Lean manufacturing depends heavily on eliminating waste. It's for this very reason that ERP (enterprise resource planning) software systems have exploded beyond manufacturing and expanded into far flung unrelated industries.
But waste, nonetheless, still exists in the area of system integration. Companies can save anywhere from $100,000 to several millions in personnel and direct expenses through more effective integration.
How? That's the challenge. According to several experts in the field, the most common problems that arise when companies set out to integrate procurement, distribution, warehousing and communication systems with customers come not in executing their plans, but rather in conceptualizing them.
|"What I see most often is that there's not a shared view of success at an enterprise level."|
Bergstrand, who served as CIO for the Cola-Cola Co., says he sees many companies fall into the trap of thinking there's a definitive line of organization that will be established, only to discover during implementation there are many more questions to be answered.
"A lot of times, people aren't clear on where they're going or why," says Bergstrand. "They may be clear in their own minds, but that's not the same. Once projects get started -- and you see this if there's a restructuring of a company, or when there's a merger or acquisition -- you have to define where the centralization and decentralization lines are. It's for these reasons that even to this day, after 30 years of learning curves, 70% of enterprise projects fail to deliver on their initial promise."
Stanley Supply & Services, a supplier of products for assembling, repairing and testing electronic equipment, is one of the exceptions. As one of the chief suppliers to companies such as Honeywell and BAE Systems, Stanley established an integrated system that allows high-volume customers to automate their ordering process -- reducing transactional costs associated with purchasing agents and sales people.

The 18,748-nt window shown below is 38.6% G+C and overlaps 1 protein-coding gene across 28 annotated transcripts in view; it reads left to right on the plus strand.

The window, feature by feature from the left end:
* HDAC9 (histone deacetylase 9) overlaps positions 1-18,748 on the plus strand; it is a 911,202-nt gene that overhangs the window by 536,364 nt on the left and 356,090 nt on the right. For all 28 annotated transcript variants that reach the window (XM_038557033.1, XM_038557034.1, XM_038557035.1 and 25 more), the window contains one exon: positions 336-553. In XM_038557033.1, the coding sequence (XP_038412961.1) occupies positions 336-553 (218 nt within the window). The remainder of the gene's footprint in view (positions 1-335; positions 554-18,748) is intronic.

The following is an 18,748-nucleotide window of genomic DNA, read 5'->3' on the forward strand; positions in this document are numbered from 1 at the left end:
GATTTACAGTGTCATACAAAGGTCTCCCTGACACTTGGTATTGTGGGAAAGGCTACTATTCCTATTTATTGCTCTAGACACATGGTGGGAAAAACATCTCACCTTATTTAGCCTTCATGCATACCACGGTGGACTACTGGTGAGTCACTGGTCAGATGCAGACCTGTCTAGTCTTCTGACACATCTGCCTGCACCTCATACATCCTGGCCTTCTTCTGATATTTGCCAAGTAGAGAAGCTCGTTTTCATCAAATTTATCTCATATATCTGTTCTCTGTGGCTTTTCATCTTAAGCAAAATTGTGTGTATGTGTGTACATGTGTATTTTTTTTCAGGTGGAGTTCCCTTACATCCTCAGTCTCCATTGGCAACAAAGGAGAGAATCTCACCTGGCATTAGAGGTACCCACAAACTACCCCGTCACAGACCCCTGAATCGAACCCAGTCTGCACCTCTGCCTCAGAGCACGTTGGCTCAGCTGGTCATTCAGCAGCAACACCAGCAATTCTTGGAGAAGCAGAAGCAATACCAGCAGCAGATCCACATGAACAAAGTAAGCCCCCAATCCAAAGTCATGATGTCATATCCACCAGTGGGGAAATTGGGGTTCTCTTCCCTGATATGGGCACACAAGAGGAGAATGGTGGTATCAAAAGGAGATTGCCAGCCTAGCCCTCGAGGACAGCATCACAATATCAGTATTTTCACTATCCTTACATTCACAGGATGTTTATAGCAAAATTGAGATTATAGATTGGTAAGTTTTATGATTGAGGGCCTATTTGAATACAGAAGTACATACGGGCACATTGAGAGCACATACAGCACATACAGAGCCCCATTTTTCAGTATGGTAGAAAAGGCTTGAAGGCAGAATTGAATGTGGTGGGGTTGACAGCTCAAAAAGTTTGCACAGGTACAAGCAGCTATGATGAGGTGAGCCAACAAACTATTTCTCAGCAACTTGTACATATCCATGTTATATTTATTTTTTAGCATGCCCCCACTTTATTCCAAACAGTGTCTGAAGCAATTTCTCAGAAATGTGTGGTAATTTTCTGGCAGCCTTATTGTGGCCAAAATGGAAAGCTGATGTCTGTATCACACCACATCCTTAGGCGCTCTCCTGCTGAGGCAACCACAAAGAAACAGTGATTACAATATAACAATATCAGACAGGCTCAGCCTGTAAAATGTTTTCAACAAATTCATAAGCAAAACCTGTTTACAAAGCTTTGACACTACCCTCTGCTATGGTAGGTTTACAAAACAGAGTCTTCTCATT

In establishing this system, more time was spent on the planning stages that in coding, according to Eric McDowell, the company's e-business manager.
"It's very easy to make changes prior to the point in which you start to code," says McDowell. "Another area that we found is not considered enough is in the failure mechanism. In many cases, when you're connecting with customers you can get the data to exchange easily, but it's the failure mechanisms that make or break the success of the program. If the list of transactions we made this morning aren't received, what backup is in place to ensure we know about that?"
Mergers and acquisitions play a driving force in the push toward integrated systems. Pharmaceutical giant Pfizer, for example, spent an estimated $208 million primarily on system integration and consulting in just three months, in order to integrate new acquisition Wyeth, a large part of which went toward a global SAP rollout.
"The M&A that's gone on basically means you've got a tremendous amount of fragmentation within these enterprises," says Peter Scott, vice president of marketing for Exostar, a provider of e-business services for the aerospace and defense industry. "That complexity means you've got to find enough volume of information and business process between two parties to provide integration and automation."
Which is why establishing the concept becomes the primary challenge -- not the implementation, says Brand Velocity's Bergstrand.
"It really breaks down to being clear and connecting the dots between where you want to go and why, what you need to do when, how you can best do those things, and who is responsible for which tasks," says Bergstrand. "The more clear you are on those four questions, the better the systems integration, and the faster and more successful it will be."